Army Chemical Review


Army Chemical Review presents professional information about Chemical Corps functions related to chemical, biological, radiological, nuclear, smoke, flame, and civil support operations.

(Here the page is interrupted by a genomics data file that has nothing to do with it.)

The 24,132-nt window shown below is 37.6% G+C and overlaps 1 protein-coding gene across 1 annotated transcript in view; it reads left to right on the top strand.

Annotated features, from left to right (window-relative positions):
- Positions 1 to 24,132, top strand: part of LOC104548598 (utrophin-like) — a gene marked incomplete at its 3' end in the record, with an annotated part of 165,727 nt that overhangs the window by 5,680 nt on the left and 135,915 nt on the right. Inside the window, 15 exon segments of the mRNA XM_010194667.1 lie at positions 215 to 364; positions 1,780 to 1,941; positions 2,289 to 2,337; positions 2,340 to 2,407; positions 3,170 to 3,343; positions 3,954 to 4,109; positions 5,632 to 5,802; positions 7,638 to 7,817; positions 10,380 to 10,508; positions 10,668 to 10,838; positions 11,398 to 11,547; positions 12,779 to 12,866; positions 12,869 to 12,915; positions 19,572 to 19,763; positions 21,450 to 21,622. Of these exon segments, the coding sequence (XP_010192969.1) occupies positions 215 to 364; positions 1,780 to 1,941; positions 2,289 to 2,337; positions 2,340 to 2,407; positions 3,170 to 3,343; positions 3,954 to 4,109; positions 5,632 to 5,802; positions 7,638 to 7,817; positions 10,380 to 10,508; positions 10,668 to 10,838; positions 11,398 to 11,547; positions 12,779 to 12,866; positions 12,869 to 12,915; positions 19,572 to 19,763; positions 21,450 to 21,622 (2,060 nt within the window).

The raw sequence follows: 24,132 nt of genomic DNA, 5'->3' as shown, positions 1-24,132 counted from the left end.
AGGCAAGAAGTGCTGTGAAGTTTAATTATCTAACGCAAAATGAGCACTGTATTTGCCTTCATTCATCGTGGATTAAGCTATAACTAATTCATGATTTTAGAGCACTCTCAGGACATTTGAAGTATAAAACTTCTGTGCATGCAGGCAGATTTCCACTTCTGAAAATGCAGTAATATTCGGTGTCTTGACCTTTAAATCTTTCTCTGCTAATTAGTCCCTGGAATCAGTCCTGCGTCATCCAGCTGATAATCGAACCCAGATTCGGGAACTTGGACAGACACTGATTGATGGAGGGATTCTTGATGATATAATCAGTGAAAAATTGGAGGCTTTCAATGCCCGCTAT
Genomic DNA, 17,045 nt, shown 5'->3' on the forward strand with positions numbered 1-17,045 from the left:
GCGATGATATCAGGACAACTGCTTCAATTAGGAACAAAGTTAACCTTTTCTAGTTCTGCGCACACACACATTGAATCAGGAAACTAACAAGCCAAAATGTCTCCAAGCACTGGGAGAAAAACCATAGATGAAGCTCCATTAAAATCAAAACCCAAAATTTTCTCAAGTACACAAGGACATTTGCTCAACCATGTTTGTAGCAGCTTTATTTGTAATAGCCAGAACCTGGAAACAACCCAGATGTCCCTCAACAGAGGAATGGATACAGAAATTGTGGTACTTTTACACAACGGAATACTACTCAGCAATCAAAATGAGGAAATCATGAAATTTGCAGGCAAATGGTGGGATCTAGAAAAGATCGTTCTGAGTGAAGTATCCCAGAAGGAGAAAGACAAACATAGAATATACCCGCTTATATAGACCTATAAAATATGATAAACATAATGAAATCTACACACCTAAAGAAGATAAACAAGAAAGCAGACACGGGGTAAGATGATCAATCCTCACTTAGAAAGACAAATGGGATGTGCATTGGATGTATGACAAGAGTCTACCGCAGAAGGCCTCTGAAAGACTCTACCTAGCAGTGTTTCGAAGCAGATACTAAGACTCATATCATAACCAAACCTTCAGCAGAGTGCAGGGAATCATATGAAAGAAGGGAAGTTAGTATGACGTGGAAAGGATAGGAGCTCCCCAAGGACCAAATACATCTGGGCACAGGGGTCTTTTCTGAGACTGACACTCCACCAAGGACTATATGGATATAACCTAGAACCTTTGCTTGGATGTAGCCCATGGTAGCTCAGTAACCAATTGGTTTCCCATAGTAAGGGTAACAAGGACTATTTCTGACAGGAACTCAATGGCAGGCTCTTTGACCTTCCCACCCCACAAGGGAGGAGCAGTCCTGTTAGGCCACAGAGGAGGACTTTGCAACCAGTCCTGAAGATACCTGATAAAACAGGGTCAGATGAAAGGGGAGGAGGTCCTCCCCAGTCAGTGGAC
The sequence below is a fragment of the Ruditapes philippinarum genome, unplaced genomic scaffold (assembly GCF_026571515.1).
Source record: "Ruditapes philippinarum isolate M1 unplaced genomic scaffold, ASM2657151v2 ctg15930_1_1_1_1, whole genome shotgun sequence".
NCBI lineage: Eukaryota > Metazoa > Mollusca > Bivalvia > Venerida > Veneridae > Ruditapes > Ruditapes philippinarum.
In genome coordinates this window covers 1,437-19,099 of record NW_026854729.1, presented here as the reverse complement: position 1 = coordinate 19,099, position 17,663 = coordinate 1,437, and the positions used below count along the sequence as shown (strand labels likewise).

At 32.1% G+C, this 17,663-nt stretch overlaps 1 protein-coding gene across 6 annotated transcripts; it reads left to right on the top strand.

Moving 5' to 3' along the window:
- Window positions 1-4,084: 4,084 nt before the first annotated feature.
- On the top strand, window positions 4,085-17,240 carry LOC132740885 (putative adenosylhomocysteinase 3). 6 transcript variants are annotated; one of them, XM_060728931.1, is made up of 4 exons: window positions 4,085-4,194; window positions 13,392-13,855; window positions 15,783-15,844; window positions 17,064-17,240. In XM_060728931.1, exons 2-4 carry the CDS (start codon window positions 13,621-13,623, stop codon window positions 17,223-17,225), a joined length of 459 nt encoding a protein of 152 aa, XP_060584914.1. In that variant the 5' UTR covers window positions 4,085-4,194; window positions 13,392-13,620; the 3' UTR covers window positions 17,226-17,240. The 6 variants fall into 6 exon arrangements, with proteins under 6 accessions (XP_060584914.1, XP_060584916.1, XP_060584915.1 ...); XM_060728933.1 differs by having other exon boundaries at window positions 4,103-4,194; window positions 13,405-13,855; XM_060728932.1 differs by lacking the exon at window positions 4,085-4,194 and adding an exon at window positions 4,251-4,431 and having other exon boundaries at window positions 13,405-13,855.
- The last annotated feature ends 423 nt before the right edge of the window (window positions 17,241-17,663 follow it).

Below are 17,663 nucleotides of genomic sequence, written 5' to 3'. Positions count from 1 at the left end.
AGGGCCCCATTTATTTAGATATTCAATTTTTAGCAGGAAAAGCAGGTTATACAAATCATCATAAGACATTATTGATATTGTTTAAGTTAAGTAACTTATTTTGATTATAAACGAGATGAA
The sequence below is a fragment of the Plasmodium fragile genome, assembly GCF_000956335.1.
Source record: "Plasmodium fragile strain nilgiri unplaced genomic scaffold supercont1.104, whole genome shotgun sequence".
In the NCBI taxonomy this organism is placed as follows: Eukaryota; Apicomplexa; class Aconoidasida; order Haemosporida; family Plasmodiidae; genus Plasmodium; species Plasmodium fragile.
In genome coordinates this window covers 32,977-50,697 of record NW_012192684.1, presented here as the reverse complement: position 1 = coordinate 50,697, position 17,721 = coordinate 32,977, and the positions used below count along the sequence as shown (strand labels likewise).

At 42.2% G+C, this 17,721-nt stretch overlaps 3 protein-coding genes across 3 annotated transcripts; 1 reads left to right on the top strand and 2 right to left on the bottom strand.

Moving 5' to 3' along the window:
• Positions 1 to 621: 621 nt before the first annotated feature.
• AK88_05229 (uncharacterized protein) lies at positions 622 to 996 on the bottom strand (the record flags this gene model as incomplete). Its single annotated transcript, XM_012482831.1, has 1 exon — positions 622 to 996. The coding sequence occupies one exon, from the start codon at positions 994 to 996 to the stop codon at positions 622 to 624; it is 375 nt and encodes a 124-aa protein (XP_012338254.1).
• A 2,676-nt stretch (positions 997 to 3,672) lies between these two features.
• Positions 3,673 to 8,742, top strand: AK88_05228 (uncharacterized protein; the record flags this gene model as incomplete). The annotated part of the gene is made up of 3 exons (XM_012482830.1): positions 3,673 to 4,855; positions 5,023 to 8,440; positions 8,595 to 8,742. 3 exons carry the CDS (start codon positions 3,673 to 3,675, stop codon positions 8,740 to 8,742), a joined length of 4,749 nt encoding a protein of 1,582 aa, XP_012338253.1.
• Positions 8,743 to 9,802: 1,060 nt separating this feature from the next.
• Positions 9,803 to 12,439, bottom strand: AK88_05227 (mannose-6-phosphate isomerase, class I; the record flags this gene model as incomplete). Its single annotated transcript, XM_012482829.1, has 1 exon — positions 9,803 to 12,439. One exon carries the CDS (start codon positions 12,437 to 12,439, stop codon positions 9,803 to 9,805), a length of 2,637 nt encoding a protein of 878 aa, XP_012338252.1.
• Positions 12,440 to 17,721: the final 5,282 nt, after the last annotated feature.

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Army Chemical Review 20 decision to station a CBRNE company on the Korean Penin- sula. While CBRNE companies had been designated as sepa- rate, numbered companies, they lacked organic sustainment capabilities and continued to rely on their parent battalions for support. The CBRN FDU resolves this issue. Based on a manpower requirements criteria analysis, CBRNE com- panies are now provided organic maintenance and signal support. Based on lessons learned in Korea and Iraq, the CBRNE company mission was changed from providing support to combatant commands and interagency partners to providing divisional support as a component of the CBRNE battalion. This change allows the maneuver commander the full range of capabilities and creates a truly scalable and tailorable force that is operationally agile enough to mitigate risk to the force and to exploit opportunities at the lowest echelon. Conclusion For nearly a decade, the CBRN force has been in a constant state of change as it has undergone reorganization in support of contemporary operational requirements. In spite of this constant change, the Regiment has remained ill-suited to meet current requirements in support of the joint force. It has relied heavily on nonstandard DOTMLPF-P solutions that have placed an unnecessary burden on the operational force to develop and maintain capabilities. The CBRN FDU leverages lessons learned to provide a resource-informed, DOTMLPF-P–integrated, outcomes-based solution to support the warfghter. It does more than reorganize the block-and-line chart; it transforms the way we fght as a Regiment. The CBRN FDU optimizes the available force structure and rebalances the force to provide maneuver commanders with the tools needed to detect, protect against, and mitigate future CBRN threats. Major Harwell is the CBRN concepts offcer for the MSCoE, Fort Leonard Wood, Missouri. He holds a of policy - degree Georgetown University, Washington, D.C., and "The CBRN FDU leverages lessons learned to provide a resource- informed, DOTMLPF-P–integrated, outcomes-based solution to support the warfghter." ("The 23d CBRNE Battalion: How We Train and Sustain," Conclusion While training for two distinct wartime mission sets and meeting "Fight Tonight" deployment readiness require- ments, the 23d CBRNE Battalion continues to gather les- sons learned regarding the best ways to train and sustain the unit. The battalion makes use of a 6-month training cycle and information gained from annual exercises includ- ing Ulchi Freedom Guardian, 2ID WMD Elimination Micro- experiment, Key Resolve, and Warpath to continue to refne tactics, techniques, and procedures and improve combined operations. But these practices are by no means the end state; they merely represent the beginning of an enduring ability to increase tactical and technical expertise while out- ftting units for distinct wartime mission sets—all while en- during the continuous personnel turnover in Korea. Endnote: 1 The Army time management cycle consists of three phases: • Red. The red phase, or support period, allows leaders to take advantage of all training opportunities to conduct individual Soldier, leader, and collective training; routine medical, den- tal, and administrative tasks are typically addressed during this period. Self-development is the key focus during the red phase. • The amber phase, or mission training period, focuses on the lowest level of combat power, meaning that crews, squads, and platoons take part in educational and other training; scheduled maintenance and other critical readiness training tasks take place during this phase. The focus of the amber phase is more on the individual, with lim- ited collective training opportunities. • The green phase, or prime time, focuses primar- ily on Soldiers and leaders; this type of training often in- cludes collective tasks that are integrated through multi- echelon training. Green-phase training always supports the mission-essential task list objective. Administrative and other activities are eliminated during the green phase to en- sure that all Soldiers participate in the training. Major Little is the S-3 offcer, 23d CBRNE Battalion. She holds a bachelor's degree in the U.S. Military Point, New York, and a degree in the University of North Carolina at Chapel Hill. Major Pineda is the executive offcer, 23d CBRNE Battalion. He holds a bachelor's degree in biology San Jose State University, San Jose, California, and a degree in

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